Acquisition Time: The time it takes a GPS receiver to acquire satellite signals and determine the initial position.
Active Leg: The segment of a route currently being traveled. A “segment” is that portion of a route between any two waypoints in the route.
Atomic Clock: A very precise clock that operates using the elements cesium or rubidium. A cesium clock has an error of one second per million years. GPS satellites contain multiple cesium and rubidium clocks.
Azimuth: The horizontal direction from one point on the earth to another, measured clockwise in degrees (0-360) from a north or south reference line. An azimuth is also called a bearing.
Beacon: Stationary transmitter that emits signals in all directions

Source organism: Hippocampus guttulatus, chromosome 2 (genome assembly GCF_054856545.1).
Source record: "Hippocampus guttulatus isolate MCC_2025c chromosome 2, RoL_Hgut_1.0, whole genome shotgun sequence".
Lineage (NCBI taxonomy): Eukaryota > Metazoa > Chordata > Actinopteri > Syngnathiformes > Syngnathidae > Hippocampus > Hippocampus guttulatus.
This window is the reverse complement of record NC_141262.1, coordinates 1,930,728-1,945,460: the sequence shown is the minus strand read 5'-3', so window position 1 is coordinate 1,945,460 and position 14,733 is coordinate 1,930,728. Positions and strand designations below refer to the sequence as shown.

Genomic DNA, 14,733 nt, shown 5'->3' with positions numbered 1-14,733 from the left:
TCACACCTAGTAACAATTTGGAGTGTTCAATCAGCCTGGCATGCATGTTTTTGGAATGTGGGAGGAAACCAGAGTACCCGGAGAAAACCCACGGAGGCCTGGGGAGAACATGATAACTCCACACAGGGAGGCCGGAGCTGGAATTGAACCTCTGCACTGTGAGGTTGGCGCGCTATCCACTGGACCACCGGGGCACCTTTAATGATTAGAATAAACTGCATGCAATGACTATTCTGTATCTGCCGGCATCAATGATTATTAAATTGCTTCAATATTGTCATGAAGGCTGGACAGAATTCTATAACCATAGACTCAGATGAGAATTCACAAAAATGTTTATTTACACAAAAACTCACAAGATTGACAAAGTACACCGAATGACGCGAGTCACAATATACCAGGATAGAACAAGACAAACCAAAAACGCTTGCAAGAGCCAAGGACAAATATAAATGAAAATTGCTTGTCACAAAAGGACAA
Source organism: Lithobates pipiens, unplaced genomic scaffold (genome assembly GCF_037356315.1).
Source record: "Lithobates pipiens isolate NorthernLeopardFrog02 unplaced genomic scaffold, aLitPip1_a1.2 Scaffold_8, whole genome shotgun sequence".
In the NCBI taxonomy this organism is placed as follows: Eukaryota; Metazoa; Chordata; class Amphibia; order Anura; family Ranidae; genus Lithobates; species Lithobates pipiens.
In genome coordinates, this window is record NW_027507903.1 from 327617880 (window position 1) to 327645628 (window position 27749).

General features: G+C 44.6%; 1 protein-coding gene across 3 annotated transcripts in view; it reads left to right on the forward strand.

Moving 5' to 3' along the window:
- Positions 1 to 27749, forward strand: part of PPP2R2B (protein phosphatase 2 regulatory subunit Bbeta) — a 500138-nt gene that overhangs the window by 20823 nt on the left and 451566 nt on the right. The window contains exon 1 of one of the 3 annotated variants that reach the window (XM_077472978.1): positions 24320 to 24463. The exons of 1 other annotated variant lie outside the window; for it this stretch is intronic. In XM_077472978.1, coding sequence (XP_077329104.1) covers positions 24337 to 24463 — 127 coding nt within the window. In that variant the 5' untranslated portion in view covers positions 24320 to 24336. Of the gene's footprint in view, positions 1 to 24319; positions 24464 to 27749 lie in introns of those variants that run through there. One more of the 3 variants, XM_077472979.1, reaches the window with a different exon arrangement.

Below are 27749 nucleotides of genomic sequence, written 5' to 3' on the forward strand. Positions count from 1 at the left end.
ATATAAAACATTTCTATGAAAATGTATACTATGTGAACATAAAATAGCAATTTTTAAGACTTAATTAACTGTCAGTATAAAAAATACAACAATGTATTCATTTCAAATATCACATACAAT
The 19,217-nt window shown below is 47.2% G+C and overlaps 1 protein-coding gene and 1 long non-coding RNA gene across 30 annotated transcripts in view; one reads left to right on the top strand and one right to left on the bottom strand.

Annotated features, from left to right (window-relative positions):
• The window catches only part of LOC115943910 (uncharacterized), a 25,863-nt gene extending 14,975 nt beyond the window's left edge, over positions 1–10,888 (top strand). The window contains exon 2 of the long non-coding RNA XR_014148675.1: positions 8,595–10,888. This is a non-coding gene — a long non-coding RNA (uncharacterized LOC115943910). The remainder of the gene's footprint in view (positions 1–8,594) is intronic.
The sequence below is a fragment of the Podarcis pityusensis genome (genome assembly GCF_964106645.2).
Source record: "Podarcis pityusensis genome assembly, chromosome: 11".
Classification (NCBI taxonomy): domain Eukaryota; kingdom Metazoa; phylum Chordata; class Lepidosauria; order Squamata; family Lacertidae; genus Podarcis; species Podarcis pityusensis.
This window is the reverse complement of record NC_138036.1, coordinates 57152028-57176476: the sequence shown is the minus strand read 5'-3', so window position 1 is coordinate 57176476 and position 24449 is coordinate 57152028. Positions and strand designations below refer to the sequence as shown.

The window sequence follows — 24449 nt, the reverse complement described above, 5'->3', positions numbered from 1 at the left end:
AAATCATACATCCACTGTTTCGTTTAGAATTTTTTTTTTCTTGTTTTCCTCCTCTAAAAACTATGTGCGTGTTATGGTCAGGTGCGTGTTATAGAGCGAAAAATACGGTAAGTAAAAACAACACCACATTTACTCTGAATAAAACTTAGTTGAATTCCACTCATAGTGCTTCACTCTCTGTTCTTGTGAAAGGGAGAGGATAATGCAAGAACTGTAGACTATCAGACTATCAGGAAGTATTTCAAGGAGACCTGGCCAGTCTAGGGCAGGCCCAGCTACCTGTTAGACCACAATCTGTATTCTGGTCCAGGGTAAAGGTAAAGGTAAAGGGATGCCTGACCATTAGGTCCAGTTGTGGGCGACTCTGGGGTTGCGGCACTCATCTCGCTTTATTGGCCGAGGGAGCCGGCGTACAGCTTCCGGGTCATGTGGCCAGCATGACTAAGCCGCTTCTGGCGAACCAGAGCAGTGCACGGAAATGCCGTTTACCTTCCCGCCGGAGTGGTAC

Bearing: The compass direction from a position to a destination, measured to the nearest degree (also call an azimuth)
Carrier Frequency: The frequency of an unmodulated output of a radio transmitter.
Cartography: The art or technique of making maps or charts.
Code Division Multiple Access (CDMA): A method whereby many radios use the same frequency, but each one has a unique code.
Clock Bias: The difference between the indicated clock time in the GPS receiver and true universal time (or GPS satellite time).
Control Segment: A worldwide chain of monitoring and control stations that control and manage the GPS satellite constellation.
Coordinated Universal Time (UTC):
Replaced Greenwich Mean Time (GMT) as the world standard for time in 1986. UTC uses atomic clock measurements to add or omit leap seconds each year to compensate for changes in the rotation of the earth.
Course Over Ground (COG): Your direction of movement relative to a ground position.